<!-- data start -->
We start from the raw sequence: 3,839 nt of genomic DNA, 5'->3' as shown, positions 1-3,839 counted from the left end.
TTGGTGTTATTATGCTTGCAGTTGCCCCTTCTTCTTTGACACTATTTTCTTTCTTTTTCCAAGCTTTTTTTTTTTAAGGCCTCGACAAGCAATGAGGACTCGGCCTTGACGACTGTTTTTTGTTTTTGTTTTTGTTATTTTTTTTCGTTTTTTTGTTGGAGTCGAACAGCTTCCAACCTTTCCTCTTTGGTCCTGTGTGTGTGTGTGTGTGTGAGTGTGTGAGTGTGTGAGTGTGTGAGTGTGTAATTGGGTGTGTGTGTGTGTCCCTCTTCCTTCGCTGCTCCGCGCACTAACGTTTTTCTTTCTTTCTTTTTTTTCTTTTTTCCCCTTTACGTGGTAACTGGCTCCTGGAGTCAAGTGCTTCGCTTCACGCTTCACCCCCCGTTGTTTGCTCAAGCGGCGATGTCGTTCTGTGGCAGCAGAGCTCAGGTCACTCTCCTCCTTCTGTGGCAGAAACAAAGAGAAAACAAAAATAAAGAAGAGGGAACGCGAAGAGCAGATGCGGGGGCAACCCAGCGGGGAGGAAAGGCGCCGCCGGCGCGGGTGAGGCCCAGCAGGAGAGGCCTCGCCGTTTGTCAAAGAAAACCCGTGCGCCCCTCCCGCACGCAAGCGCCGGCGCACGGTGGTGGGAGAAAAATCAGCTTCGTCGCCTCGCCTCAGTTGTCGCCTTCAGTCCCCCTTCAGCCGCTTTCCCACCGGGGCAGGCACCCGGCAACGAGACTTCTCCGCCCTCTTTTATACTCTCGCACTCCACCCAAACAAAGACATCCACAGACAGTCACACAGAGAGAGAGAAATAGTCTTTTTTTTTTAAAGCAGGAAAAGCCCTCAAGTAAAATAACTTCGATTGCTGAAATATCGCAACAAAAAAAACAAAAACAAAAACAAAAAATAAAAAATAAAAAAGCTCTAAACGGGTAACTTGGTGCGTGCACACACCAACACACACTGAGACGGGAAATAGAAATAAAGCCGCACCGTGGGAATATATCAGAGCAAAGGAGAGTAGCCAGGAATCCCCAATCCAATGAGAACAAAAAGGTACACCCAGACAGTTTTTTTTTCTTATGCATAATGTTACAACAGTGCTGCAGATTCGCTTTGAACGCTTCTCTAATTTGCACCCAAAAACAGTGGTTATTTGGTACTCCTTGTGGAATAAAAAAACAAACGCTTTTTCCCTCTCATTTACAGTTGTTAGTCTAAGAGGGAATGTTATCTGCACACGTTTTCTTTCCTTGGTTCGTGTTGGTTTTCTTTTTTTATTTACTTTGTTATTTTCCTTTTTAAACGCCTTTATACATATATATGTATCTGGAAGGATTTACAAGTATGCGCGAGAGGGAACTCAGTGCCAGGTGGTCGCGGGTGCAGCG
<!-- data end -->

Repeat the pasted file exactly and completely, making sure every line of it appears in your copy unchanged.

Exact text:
We start from the raw sequence: 3,839 nt of genomic DNA, 5'->3' as shown, positions 1-3,839 counted from the left end.
TTGGTGTTATTATGCTTGCAGTTGCCCCTTCTTCTTTGACACTATTTTCTTTCTTTTTCCAAGCTTTTTTTTTTTAAGGCCTCGACAAGCAATGAGGACTCGGCCTTGACGACTGTTTTTTGTTTTTGTTTTTGTTATTTTTTTTCGTTTTTTTGTTGGAGTCGAACAGCTTCCAACCTTTCCTCTTTGGTCCTGTGTGTGTGTGTGTGTGTGAGTGTGTGAGTGTGTGAGTGTGTGAGTGTGTAATTGGGTGTGTGTGTGTGTCCCTCTTCCTTCGCTGCTCCGCGCACTAACGTTTTTCTTTCTTTCTTTTTTTTCTTTTTTCCCCTTTACGTGGTAACTGGCTCCTGGAGTCAAGTGCTTCGCTTCACGCTTCACCCCCCGTTGTTTGCTCAAGCGGCGATGTCGTTCTGTGGCAGCAGAGCTCAGGTCACTCTCCTCCTTCTGTGGCAGAAACAAAGAGAAAACAAAAATAAAGAAGAGGGAACGCGAAGAGCAGATGCGGGGGCAACCCAGCGGGGAGGAAAGGCGCCGCCGGCGCGGGTGAGGCCCAGCAGGAGAGGCCTCGCCGTTTGTCAAAGAAAACCCGTGCGCCCCTCCCGCACGCAAGCGCCGGCGCACGGTGGTGGGAGAAAAATCAGCTTCGTCGCCTCGCCTCAGTTGTCGCCTTCAGTCCCCCTTCAGCCGCTTTCCCACCGGGGCAGGCACCCGGCAACGAGACTTCTCCGCCCTCTTTTATACTCTCGCACTCCACCCAAACAAAGACATCCACAGACAGTCACACAGAGAGAGAGAAATAGTCTTTTTTTTTTAAAGCAGGAAAAGCCCTCAAGTAAAATAACTTCGATTGCTGAAATATCGCAACAAAAAAAACAAAAACAAAAACAAAAAATAAAAAATAAAAAAGCTCTAAACGGGTAACTTGGTGCGTGCACACACCAACACACACTGAGACGGGAAATAGAAATAAAGCCGCACCGTGGGAATATATCAGAGCAAAGGAGAGTAGCCAGGAATCCCCAATCCAATGAGAACAAAAAGGTACACCCAGACAGTTTTTTTTTCTTATGCATAATGTTACAACAGTGCTGCAGATTCGCTTTGAACGCTTCTCTAATTTGCACCCAAAAACAGTGGTTATTTGGTACTCCTTGTGGAATAAAAAAACAAACGCTTTTTCCCTCTCATTTACAGTTGTTAGTCTAAGAGGGAATGTTATCTGCACACGTTTTCTTTCCTTGGTTCGTGTTGGTTTTCTTTTTTTATTTACTTTGTTATTTTCCTTTTTAAACGCCTTTATACATATATATGTATCTGGAAGGATTTACAAGTATGCGCGAGAGGGAACTCAGTGCCAGGTGGTCGCGGGTGCAGCG